28.12.2011 PRESS RELEASE – FOR IMMEDIATE RELEASE
A LONG WAY FOR CYCLING
The Newcastle Cycling Campaign reflects on their achievements in 2011, and plans for 2012.
City chiefs took up the challenge and got on their bikes to cycle the city centre with the Newcastle Cycling Campaign in June. City leader Cllr Nick Forbes when asked whether cycle provision was a bit ‘barmy’ replied: “To be frank, that’s one of the reasons why I stopped cycling in Newcastle because you never knew from one minute to the next whether you are going to be on the road, the pavement or the cycle lane. And I think this is one of those things which we got to get right.” The new administration has been supportive of cycling and the campaign, and Newcastle saw a Cycling Manifesto adopted at full council. This is brilliant news, and to the campaign’s knowledge is a national first.
It’s not to say that things couldn’t be better in the world of cycling. The campaign addresses two problems: getting political support from the Councillors as well as developing technical expertise in Council officers. Politicians may have turned towards cycling and begun to understand that cycling is crucial for urban regeneration and neighbourhood revival, but without the expertise in council engineers progress will inevitably remain slow. The campaign calls for learning from continental designs. The Dutch, Danish and Germans can teach us a lot about how cycle ways make cycling accessible to everyone, and create a fairer society through providing affordable transport choices.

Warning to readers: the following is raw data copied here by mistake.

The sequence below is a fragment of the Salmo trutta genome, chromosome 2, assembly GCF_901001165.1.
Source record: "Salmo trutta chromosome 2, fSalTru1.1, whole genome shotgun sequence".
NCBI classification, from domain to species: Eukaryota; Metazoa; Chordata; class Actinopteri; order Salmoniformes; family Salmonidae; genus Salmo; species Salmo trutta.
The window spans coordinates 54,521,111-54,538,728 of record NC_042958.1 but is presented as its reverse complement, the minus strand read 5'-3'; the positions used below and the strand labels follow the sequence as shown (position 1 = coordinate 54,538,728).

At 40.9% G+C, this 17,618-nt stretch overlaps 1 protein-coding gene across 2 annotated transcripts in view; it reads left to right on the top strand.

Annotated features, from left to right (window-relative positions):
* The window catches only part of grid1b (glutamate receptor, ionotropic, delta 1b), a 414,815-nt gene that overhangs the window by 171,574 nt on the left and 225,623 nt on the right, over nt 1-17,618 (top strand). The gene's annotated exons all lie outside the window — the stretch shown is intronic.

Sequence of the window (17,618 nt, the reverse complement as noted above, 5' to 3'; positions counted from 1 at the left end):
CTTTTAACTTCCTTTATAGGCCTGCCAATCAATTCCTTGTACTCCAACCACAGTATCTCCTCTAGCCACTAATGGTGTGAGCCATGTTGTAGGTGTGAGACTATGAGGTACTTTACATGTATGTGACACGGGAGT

Katja, chair of the Newcastle Cycling Campaign: “A lot of our time is currently spent on educating council officers on basic matters which is a bit of a shame. Even little things like parking enforcement can go a long way for cycling.
“The political wind is turning, and we are chuffed about the listening attitude of the new administration. The real damage is currently done by the traffic engineers simply unable to understand the needs of bicycle users with community feedback too frequently brushed aside.
“The council has continued to install really silly schemes dangerous for cyclists and counterproductive to new people considering cycling. Silver Lonnen, Brighton Grove, Elswick Road and now Westmorland Road to name the top of the shame list.
“The campaign will continue highlighting dangers and it was good to see our Loopy Lane initiative striking a cord with the public in 2011. Cycle ‘infrastructure safaris’ are springing up on ward levels, and more and more people are getting involved in our campaign demanding a better deal for cyclists.”
The AGM of the campaign is on 13 March 2011. The word of the Newcastle Cycling Campaign is spreading fast. Their membership – individuals, families and organisations – has grown to over 200 members in their first year.